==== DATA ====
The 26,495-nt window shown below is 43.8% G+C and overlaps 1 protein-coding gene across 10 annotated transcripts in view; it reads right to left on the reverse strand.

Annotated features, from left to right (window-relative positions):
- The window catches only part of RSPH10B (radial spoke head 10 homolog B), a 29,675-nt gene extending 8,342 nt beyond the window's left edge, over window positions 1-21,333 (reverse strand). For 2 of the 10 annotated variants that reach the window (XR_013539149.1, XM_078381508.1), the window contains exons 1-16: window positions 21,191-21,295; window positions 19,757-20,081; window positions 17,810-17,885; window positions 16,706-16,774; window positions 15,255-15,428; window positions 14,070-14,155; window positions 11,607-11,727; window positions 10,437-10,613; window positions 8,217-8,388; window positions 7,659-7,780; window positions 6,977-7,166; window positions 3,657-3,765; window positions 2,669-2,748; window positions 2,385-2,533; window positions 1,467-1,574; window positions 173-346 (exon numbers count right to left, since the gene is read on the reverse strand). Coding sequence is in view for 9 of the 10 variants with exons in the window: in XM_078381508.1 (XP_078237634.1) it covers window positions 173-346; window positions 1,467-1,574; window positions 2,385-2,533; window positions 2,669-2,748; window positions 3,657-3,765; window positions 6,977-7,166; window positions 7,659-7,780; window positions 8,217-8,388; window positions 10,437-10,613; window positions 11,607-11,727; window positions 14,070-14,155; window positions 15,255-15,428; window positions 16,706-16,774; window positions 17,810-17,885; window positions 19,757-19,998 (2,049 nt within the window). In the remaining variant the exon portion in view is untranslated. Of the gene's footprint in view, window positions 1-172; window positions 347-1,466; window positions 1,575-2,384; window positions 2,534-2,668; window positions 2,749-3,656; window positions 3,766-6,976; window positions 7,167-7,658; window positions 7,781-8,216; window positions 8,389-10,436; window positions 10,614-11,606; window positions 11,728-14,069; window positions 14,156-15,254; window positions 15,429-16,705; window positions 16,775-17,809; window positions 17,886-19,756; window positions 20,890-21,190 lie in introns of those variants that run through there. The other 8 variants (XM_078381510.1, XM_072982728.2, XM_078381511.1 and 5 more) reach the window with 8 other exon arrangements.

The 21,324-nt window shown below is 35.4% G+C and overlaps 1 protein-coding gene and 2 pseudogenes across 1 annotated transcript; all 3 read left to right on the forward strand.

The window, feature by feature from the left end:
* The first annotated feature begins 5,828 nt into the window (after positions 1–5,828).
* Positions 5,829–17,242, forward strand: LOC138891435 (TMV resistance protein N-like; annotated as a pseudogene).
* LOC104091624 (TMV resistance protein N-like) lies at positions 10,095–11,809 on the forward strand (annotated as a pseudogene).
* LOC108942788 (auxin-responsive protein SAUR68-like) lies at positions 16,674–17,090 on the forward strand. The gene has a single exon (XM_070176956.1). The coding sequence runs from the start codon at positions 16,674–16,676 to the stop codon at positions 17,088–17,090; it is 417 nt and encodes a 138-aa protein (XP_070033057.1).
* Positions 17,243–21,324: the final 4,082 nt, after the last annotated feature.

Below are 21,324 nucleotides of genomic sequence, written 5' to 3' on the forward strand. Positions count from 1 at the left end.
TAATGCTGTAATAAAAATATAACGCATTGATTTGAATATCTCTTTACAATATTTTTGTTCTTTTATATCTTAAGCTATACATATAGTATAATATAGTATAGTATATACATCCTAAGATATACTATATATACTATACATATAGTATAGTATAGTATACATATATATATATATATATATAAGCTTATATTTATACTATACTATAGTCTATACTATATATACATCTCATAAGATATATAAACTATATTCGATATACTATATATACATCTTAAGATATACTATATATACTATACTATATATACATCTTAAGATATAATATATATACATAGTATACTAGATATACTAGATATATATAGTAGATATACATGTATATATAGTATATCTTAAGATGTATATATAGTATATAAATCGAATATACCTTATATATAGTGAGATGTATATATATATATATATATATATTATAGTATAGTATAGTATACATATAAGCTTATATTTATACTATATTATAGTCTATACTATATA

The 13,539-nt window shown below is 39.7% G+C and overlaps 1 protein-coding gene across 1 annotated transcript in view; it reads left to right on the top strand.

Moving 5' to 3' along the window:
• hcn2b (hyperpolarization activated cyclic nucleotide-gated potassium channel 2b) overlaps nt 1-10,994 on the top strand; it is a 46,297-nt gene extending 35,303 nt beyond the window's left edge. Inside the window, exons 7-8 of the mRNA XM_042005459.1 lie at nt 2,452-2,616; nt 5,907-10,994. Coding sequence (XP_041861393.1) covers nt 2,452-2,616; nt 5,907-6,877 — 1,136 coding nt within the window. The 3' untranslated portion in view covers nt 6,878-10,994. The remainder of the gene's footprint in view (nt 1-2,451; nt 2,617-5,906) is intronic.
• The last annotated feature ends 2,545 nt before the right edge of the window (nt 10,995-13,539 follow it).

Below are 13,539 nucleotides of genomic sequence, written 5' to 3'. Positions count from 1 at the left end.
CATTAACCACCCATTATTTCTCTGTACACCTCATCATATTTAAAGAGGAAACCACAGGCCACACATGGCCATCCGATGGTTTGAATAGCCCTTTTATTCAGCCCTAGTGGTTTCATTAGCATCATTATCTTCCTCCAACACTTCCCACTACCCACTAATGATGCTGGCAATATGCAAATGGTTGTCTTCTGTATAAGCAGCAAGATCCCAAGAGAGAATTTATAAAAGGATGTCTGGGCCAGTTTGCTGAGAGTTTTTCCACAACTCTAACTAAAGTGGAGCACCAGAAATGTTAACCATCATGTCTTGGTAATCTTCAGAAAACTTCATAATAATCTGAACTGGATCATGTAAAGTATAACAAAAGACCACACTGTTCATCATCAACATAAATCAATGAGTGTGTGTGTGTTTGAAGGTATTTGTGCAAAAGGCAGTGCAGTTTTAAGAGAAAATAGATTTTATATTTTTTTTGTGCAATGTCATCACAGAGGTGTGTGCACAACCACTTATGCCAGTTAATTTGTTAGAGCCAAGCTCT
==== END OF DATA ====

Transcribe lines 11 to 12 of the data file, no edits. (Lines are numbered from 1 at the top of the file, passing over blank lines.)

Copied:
Below are 21,324 nucleotides of genomic sequence, written 5' to 3' on the forward strand. Positions count from 1 at the left end.
TAATGCTGTAATAAAAATATAACGCATTGATTTGAATATCTCTTTACAATATTTTTGTTCTTTTATATCTTAAGCTATACATATAGTATAATATAGTATAGTATATACATCCTAAGATATACTATATATACTATACATATAGTATAGTATAGTATACATATATATATATATATATATAAGCTTATATTTATACTATACTATAGTCTATACTATATATACATCTCATAAGATATATAAACTATATTCGATATACTATATATACATCTTAAGATATACTATATATACTATACTATATATACATCTTAAGATATAATATATATACATAGTATACTAGATATACTAGATATATATAGTAGATATACATGTATATATAGTATATCTTAAGATGTATATATAGTATATAAATCGAATATACCTTATATATAGTGAGATGTATATATATATATATATATATATTATAGTATAGTATAGTATACATATAAGCTTATATTTATACTATATTATAGTCTATACTATATA